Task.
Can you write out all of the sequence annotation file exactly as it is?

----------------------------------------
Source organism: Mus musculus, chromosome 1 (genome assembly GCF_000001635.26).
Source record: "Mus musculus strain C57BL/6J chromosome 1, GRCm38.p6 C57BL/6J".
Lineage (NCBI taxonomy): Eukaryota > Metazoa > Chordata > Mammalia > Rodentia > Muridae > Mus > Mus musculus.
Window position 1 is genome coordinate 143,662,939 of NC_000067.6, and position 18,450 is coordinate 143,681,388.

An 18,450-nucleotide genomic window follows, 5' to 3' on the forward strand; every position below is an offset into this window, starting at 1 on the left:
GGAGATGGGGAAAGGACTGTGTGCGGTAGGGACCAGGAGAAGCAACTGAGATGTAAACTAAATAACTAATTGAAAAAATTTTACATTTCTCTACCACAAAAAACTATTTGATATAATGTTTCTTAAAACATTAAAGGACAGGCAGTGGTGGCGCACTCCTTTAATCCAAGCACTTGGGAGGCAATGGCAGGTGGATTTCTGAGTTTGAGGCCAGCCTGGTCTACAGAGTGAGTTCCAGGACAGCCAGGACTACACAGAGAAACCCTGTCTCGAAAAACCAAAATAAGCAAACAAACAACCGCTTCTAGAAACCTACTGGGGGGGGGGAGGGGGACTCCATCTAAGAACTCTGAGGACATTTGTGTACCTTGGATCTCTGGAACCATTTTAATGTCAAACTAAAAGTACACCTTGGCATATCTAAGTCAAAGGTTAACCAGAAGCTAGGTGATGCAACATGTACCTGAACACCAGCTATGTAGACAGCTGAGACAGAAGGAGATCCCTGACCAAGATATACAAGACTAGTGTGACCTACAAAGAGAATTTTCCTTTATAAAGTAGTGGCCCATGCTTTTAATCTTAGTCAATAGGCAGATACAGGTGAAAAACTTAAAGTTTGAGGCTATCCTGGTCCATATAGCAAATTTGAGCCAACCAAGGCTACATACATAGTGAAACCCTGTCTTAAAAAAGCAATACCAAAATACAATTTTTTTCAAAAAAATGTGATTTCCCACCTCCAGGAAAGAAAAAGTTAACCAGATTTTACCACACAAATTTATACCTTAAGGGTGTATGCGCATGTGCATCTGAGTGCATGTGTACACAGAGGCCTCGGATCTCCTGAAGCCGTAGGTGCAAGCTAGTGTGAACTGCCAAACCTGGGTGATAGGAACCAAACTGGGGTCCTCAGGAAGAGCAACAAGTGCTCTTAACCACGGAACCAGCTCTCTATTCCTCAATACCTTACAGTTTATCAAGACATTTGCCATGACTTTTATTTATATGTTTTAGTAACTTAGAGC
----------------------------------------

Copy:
Source organism: Mus musculus, chromosome 1 (genome assembly GCF_000001635.26).
Source record: "Mus musculus strain C57BL/6J chromosome 1, GRCm38.p6 C57BL/6J".
Lineage (NCBI taxonomy): Eukaryota > Metazoa > Chordata > Mammalia > Rodentia > Muridae > Mus > Mus musculus.
Window position 1 is genome coordinate 143,662,939 of NC_000067.6, and position 18,450 is coordinate 143,681,388.

An 18,450-nucleotide genomic window follows, 5' to 3' on the forward strand; every position below is an offset into this window, starting at 1 on the left:
GGAGATGGGGAAAGGACTGTGTGCGGTAGGGACCAGGAGAAGCAACTGAGATGTAAACTAAATAACTAATTGAAAAAATTTTACATTTCTCTACCACAAAAAACTATTTGATATAATGTTTCTTAAAACATTAAAGGACAGGCAGTGGTGGCGCACTCCTTTAATCCAAGCACTTGGGAGGCAATGGCAGGTGGATTTCTGAGTTTGAGGCCAGCCTGGTCTACAGAGTGAGTTCCAGGACAGCCAGGACTACACAGAGAAACCCTGTCTCGAAAAACCAAAATAAGCAAACAAACAACCGCTTCTAGAAACCTACTGGGGGGGGGGAGGGGGACTCCATCTAAGAACTCTGAGGACATTTGTGTACCTTGGATCTCTGGAACCATTTTAATGTCAAACTAAAAGTACACCTTGGCATATCTAAGTCAAAGGTTAACCAGAAGCTAGGTGATGCAACATGTACCTGAACACCAGCTATGTAGACAGCTGAGACAGAAGGAGATCCCTGACCAAGATATACAAGACTAGTGTGACCTACAAAGAGAATTTTCCTTTATAAAGTAGTGGCCCATGCTTTTAATCTTAGTCAATAGGCAGATACAGGTGAAAAACTTAAAGTTTGAGGCTATCCTGGTCCATATAGCAAATTTGAGCCAACCAAGGCTACATACATAGTGAAACCCTGTCTTAAAAAAGCAATACCAAAATACAATTTTTTTCAAAAAAATGTGATTTCCCACCTCCAGGAAAGAAAAAGTTAACCAGATTTTACCACACAAATTTATACCTTAAGGGTGTATGCGCATGTGCATCTGAGTGCATGTGTACACAGAGGCCTCGGATCTCCTGAAGCCGTAGGTGCAAGCTAGTGTGAACTGCCAAACCTGGGTGATAGGAACCAAACTGGGGTCCTCAGGAAGAGCAACAAGTGCTCTTAACCACGGAACCAGCTCTCTATTCCTCAATACCTTACAGTTTATCAAGACATTTGCCATGACTTTTATTTATATGTTTTAGTAACTTAGAGC